Christianity and the Problem of Human ViolenceChristianity and the Problem of Human Violence: Part 27: Fear and Anger
from Guide to Kingdom Living

True Christian living requires us to live according to Kingdom standards which bring Heaven to earth.

Christianity and the Problem of Human Violence: Part 27: Fear and Anger

By Stephen R. Kaufman, M.D.

Fear and anger inspire much human destructiveness. Fear results from a threat of harm to oneís body or psyche. As discussed in Part 25, a fundamental human fear is death, because the human psyche is terrified by the prospect of the destruction of the self. Death-transcending projects help to assuage oneís fear of death, and people need good self-esteem to believe that these projects will be successful. (See part 26.)

As discussed in parts 4 and 5, the mind is often a slave to the emotions. Consequently, the mind often seeks rationalizations to promote self-esteem. For example, when feeling humiliated, people tend to direct their blame and anger at other people rather than acknowledge their own shortcomings. Also, those who appear to gain self-esteem by virtue of membership in a group (e.g., Whites) avoid considering evidence that contradicts White-supremacist views.

Anger results from feelings of helplessness or powerlessness and is closely related to fear. Things that anger people also damage self-esteem. While oneís anger is almost always directed externally, it always reflects oneís own, internal concerns about self-worth and competence.

Anger is a powerful emotion that can easily override reason. People rarely take ownership of their own anger, tending instead to blame others for their anger. Consequently, anger breeds resentment and a desire for revenge, and a cycle of reprisals and counter-reprisals can tear a community apart unless the community can blame a scapegoat for escalating hostilities.

Mimetic desires lead to communal strife, and this generates a strong desire to scapegoat. As we recall, people generally fail to recognize their participation in scapegoating violence. They have repeatedly seen their violence as just and righteous. Why? The reason is that, if the scapegoating mechanism were revealed, it would demonstrate the victimís innocence. If a community knew that the victim was innocent, they could not convince themselves that the scapegoat was responsible for their growing hostilities. The banishment or murder of the scapegoat would no longer unite the community.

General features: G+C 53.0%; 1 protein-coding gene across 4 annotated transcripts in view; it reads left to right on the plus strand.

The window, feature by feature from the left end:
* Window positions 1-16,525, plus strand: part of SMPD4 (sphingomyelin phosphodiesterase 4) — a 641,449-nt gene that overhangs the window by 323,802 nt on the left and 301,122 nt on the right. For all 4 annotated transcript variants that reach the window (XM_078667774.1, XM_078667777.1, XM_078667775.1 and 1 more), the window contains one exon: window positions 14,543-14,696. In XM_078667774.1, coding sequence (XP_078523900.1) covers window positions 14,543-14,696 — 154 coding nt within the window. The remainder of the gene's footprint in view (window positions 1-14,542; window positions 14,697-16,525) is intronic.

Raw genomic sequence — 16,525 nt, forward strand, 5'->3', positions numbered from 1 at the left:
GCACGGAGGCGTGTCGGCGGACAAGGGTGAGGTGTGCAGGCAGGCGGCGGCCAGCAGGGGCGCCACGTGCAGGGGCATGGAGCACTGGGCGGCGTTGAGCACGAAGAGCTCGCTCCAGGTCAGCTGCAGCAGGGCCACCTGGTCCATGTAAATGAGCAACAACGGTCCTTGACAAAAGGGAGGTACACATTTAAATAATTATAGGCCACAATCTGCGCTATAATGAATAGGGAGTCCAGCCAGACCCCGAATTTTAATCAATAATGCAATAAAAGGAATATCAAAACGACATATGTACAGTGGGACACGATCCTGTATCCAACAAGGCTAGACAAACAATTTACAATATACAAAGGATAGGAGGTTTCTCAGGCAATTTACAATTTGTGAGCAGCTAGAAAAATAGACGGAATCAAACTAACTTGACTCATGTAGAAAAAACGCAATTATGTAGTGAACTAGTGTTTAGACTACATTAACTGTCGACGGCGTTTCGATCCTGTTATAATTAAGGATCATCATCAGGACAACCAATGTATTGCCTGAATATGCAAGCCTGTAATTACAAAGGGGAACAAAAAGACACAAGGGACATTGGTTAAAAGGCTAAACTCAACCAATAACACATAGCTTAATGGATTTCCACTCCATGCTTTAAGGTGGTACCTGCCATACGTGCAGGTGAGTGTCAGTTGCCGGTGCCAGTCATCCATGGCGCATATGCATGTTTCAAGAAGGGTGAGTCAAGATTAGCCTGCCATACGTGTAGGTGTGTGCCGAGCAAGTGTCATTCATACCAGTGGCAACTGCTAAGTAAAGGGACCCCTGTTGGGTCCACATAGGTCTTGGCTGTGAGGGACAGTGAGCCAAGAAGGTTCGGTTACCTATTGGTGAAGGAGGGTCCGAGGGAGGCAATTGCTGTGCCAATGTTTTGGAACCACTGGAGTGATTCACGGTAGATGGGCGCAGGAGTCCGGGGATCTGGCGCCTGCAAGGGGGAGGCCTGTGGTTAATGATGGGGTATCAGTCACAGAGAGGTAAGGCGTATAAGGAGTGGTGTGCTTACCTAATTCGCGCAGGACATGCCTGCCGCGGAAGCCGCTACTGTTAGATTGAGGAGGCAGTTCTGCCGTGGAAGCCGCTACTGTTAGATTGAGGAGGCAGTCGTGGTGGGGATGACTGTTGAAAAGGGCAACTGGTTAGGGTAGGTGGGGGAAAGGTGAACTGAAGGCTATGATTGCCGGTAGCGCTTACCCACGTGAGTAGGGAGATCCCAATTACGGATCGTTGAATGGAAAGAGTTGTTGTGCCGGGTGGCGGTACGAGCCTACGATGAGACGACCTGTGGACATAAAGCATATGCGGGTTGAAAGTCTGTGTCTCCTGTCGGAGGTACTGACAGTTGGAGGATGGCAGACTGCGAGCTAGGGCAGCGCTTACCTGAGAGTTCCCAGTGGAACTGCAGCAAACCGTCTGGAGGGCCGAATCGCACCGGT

As we will see, Christís teachings, life, and death revealed the scapegoating mechanism. Since the Resurrection, it has been harder for scapegoating to restore communal peace, because people have more readily recognized the relative innocence of the victim. In other words, they have realized that the victim is not fully responsible for communal strife. This has contributed to the rise of humanism, which has discouraged scapegoating people. In a desperate search for scapegoats, today animals have largely replaced people.

The next essay will show how the principles of the scapegoating mechanism are the same, regardless of whether the victims are people or animals.

Go on to: Part 28: Animals as Scapegoats, part 1
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